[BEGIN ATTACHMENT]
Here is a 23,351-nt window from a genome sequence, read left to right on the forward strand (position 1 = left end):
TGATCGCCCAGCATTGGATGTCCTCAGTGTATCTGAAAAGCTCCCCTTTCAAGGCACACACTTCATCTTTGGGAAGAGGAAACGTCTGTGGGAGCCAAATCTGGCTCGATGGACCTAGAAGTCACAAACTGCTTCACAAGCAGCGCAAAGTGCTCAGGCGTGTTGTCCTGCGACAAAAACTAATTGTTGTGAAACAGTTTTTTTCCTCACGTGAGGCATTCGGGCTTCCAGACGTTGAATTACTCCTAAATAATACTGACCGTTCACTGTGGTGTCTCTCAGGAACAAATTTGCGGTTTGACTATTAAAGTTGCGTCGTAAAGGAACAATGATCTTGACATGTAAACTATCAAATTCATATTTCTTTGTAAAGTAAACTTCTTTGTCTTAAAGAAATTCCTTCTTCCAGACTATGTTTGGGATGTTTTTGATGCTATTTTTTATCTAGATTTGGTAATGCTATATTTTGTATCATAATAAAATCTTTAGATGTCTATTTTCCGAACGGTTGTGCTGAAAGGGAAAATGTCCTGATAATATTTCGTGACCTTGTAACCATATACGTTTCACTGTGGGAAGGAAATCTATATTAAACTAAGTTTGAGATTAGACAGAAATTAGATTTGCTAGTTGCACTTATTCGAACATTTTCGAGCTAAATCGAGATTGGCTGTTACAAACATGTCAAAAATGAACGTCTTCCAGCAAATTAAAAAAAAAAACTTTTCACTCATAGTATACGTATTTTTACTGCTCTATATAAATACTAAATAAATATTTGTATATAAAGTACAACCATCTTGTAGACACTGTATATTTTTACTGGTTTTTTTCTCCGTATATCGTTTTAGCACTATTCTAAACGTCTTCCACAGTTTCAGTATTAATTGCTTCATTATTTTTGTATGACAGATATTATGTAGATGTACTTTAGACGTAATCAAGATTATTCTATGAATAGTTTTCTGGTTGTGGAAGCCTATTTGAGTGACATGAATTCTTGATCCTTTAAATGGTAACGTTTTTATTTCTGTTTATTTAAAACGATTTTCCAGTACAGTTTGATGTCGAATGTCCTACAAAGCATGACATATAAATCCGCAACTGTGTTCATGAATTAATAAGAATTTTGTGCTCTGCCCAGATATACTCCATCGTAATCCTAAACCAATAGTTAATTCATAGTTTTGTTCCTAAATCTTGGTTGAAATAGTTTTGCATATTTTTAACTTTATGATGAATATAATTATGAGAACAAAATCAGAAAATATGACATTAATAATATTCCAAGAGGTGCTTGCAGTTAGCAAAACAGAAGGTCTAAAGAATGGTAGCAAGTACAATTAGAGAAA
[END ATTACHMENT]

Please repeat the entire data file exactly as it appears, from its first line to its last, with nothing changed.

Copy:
Here is a 23,351-nt window from a genome sequence, read left to right on the forward strand (position 1 = left end):
TGATCGCCCAGCATTGGATGTCCTCAGTGTATCTGAAAAGCTCCCCTTTCAAGGCACACACTTCATCTTTGGGAAGAGGAAACGTCTGTGGGAGCCAAATCTGGCTCGATGGACCTAGAAGTCACAAACTGCTTCACAAGCAGCGCAAAGTGCTCAGGCGTGTTGTCCTGCGACAAAAACTAATTGTTGTGAAACAGTTTTTTTCCTCACGTGAGGCATTCGGGCTTCCAGACGTTGAATTACTCCTAAATAATACTGACCGTTCACTGTGGTGTCTCTCAGGAACAAATTTGCGGTTTGACTATTAAAGTTGCGTCGTAAAGGAACAATGATCTTGACATGTAAACTATCAAATTCATATTTCTTTGTAAAGTAAACTTCTTTGTCTTAAAGAAATTCCTTCTTCCAGACTATGTTTGGGATGTTTTTGATGCTATTTTTTATCTAGATTTGGTAATGCTATATTTTGTATCATAATAAAATCTTTAGATGTCTATTTTCCGAACGGTTGTGCTGAAAGGGAAAATGTCCTGATAATATTTCGTGACCTTGTAACCATATACGTTTCACTGTGGGAAGGAAATCTATATTAAACTAAGTTTGAGATTAGACAGAAATTAGATTTGCTAGTTGCACTTATTCGAACATTTTCGAGCTAAATCGAGATTGGCTGTTACAAACATGTCAAAAATGAACGTCTTCCAGCAAATTAAAAAAAAAAACTTTTCACTCATAGTATACGTATTTTTACTGCTCTATATAAATACTAAATAAATATTTGTATATAAAGTACAACCATCTTGTAGACACTGTATATTTTTACTGGTTTTTTTCTCCGTATATCGTTTTAGCACTATTCTAAACGTCTTCCACAGTTTCAGTATTAATTGCTTCATTATTTTTGTATGACAGATATTATGTAGATGTACTTTAGACGTAATCAAGATTATTCTATGAATAGTTTTCTGGTTGTGGAAGCCTATTTGAGTGACATGAATTCTTGATCCTTTAAATGGTAACGTTTTTATTTCTGTTTATTTAAAACGATTTTCCAGTACAGTTTGATGTCGAATGTCCTACAAAGCATGACATATAAATCCGCAACTGTGTTCATGAATTAATAAGAATTTTGTGCTCTGCCCAGATATACTCCATCGTAATCCTAAACCAATAGTTAATTCATAGTTTTGTTCCTAAATCTTGGTTGAAATAGTTTTGCATATTTTTAACTTTATGATGAATATAATTATGAGAACAAAATCAGAAAATATGACATTAATAATATTCCAAGAGGTGCTTGCAGTTAGCAAAACAGAAGGTCTAAAGAATGGTAGCAAGTACAATTAGAGAAA